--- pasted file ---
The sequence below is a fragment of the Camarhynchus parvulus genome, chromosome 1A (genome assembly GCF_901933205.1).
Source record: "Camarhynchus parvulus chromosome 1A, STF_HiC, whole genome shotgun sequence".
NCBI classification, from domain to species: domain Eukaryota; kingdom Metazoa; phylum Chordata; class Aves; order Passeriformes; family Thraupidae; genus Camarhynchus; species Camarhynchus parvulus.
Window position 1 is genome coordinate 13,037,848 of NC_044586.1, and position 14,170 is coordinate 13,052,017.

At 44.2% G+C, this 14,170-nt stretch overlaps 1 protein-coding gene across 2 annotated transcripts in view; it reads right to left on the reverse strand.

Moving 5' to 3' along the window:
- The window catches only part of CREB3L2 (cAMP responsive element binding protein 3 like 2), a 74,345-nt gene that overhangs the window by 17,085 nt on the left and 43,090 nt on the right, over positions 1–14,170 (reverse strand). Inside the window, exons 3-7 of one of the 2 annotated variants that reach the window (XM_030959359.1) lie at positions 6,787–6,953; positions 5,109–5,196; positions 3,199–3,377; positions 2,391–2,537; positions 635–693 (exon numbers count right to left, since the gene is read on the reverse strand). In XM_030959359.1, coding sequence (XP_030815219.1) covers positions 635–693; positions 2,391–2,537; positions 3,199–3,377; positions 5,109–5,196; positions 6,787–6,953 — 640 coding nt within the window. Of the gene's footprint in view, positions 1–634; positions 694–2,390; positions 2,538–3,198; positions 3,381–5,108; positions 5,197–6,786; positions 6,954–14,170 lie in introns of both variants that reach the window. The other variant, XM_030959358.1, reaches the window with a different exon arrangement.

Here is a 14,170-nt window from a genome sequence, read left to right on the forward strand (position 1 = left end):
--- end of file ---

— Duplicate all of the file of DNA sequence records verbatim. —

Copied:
The sequence below is a fragment of the Camarhynchus parvulus genome, chromosome 1A (genome assembly GCF_901933205.1).
Source record: "Camarhynchus parvulus chromosome 1A, STF_HiC, whole genome shotgun sequence".
NCBI classification, from domain to species: domain Eukaryota; kingdom Metazoa; phylum Chordata; class Aves; order Passeriformes; family Thraupidae; genus Camarhynchus; species Camarhynchus parvulus.
Window position 1 is genome coordinate 13,037,848 of NC_044586.1, and position 14,170 is coordinate 13,052,017.

At 44.2% G+C, this 14,170-nt stretch overlaps 1 protein-coding gene across 2 annotated transcripts in view; it reads right to left on the reverse strand.

Moving 5' to 3' along the window:
- The window catches only part of CREB3L2 (cAMP responsive element binding protein 3 like 2), a 74,345-nt gene that overhangs the window by 17,085 nt on the left and 43,090 nt on the right, over positions 1–14,170 (reverse strand). Inside the window, exons 3-7 of one of the 2 annotated variants that reach the window (XM_030959359.1) lie at positions 6,787–6,953; positions 5,109–5,196; positions 3,199–3,377; positions 2,391–2,537; positions 635–693 (exon numbers count right to left, since the gene is read on the reverse strand). In XM_030959359.1, coding sequence (XP_030815219.1) covers positions 635–693; positions 2,391–2,537; positions 3,199–3,377; positions 5,109–5,196; positions 6,787–6,953 — 640 coding nt within the window. Of the gene's footprint in view, positions 1–634; positions 694–2,390; positions 2,538–3,198; positions 3,381–5,108; positions 5,197–6,786; positions 6,954–14,170 lie in introns of both variants that reach the window. The other variant, XM_030959358.1, reaches the window with a different exon arrangement.

Here is a 14,170-nt window from a genome sequence, read left to right on the forward strand (position 1 = left end):